On May 22, 2008, the New Mexico Department of Health notified the Centers for Disease Control and Prevention that a number of local residents had been infected with Salmonella Saintpaul. Similar reports soon arrived at CDC from Texas. After interviewing patients, CDC discovered a “strong statistical association” between the infections and eating raw tomatoes. This observation was supported by a “historical association” between Salmonella and tomatoes generally. CDC subsequently notified FDA that tomatoes were the “leading hypothosis” for the source of the outbreak. On June 7, 2008, FDA issued an updated contamination warning titled, “FDA Warns Consumers Nationwide Not to Eat Certain Types of Raw Red Tomatoes.” The contamination warning explained the nature of Salmonella Saintpaul and specified certain types of tomato as the likely vehicles for the bacteria. It also provided a list of countries and seven states, including South Carolina, whose tomatoes remained unassociated with the outbreak. The media, however, reported the contamination warning without mentioning that some tomatoes were not implicated. FDA officials also stressed the magnitude and national scope of the outbreak but likewise failed to mention any “safe” tomatoes. Eventually, the CDC accumulated enough data to trace Salmonella Saintpaul to jalapeño and serrano peppers imported from Mexico. FDA withdrew the contamination warning as a result and announced that fresh tomatoes were no longer associated with the outbreak.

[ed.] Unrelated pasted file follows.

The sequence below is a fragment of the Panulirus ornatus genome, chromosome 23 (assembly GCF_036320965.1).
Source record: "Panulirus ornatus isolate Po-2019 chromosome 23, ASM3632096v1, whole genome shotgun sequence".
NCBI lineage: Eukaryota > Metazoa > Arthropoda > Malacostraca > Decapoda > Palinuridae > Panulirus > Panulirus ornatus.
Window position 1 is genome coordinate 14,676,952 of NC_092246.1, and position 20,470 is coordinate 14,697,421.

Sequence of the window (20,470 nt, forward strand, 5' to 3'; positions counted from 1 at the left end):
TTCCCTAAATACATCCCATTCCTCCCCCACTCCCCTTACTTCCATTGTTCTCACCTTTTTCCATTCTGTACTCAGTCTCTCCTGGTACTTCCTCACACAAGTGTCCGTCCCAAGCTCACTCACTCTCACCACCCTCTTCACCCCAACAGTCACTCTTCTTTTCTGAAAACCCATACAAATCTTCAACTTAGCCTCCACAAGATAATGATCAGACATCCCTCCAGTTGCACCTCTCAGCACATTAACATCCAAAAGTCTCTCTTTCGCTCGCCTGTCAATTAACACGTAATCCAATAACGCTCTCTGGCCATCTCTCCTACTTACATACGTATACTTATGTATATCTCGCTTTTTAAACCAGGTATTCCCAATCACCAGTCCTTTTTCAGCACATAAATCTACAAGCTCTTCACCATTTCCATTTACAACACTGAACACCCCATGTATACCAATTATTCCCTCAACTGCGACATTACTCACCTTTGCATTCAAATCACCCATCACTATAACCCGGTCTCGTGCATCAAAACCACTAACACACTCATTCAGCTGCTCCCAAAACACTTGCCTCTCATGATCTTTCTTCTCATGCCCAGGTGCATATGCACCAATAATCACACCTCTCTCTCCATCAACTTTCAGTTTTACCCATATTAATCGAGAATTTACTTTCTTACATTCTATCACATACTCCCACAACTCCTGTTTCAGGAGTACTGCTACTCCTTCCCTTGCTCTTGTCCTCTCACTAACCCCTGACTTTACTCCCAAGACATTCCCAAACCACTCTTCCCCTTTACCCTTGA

According to the CDC as of April 2008, 1442 persons infected with Salmonella Saintpaul with the same genetic fingerprint have been identified in 43 states, the District of Columbia, and Canada. The number of ill persons identified in each state is as follows: Alabama (8 persons), Arkansas (21), Arizona (59), California (16), Colorado (17), Connecticut (5), Florida (4), Georgia (42), Idaho (6), Illinois (120), Indiana (21), Iowa (2), Kansas (21), Kentucky (2), Louisiana (3), Maine (1), Maryland (39), Massachusetts (31), Michigan (28), Minnesota (31), Mississippi (2), Missouri (20), Montana (1), New Hampshire (6), Nevada (14), New Jersey (16), New Mexico (115), New York (41), North Carolina (28), Ohio (10), Oklahoma (38), Oregon (11), Pennsylvania (15), Rhode Island (3), South Carolina (2), Tennessee (10), Texas (559), Utah (3), Virginia (31), Vermont (2), Washington (18), West Virginia (1), Wisconsin (13), and the District of Columbia (1). Five ill persons are reported from Canada. Four appear to have been infected while traveling in the United States; the travel status of the fifth ill person is unknown. Among the 1414 persons with information available, illnesses began between April 16 and August 11, 2008 with most becoming ill during May or June. At least 286 persons were hospitalized, and the infection might have contributed to two deaths.

So, bottom line, doing your job protecting public health is the right thing to do.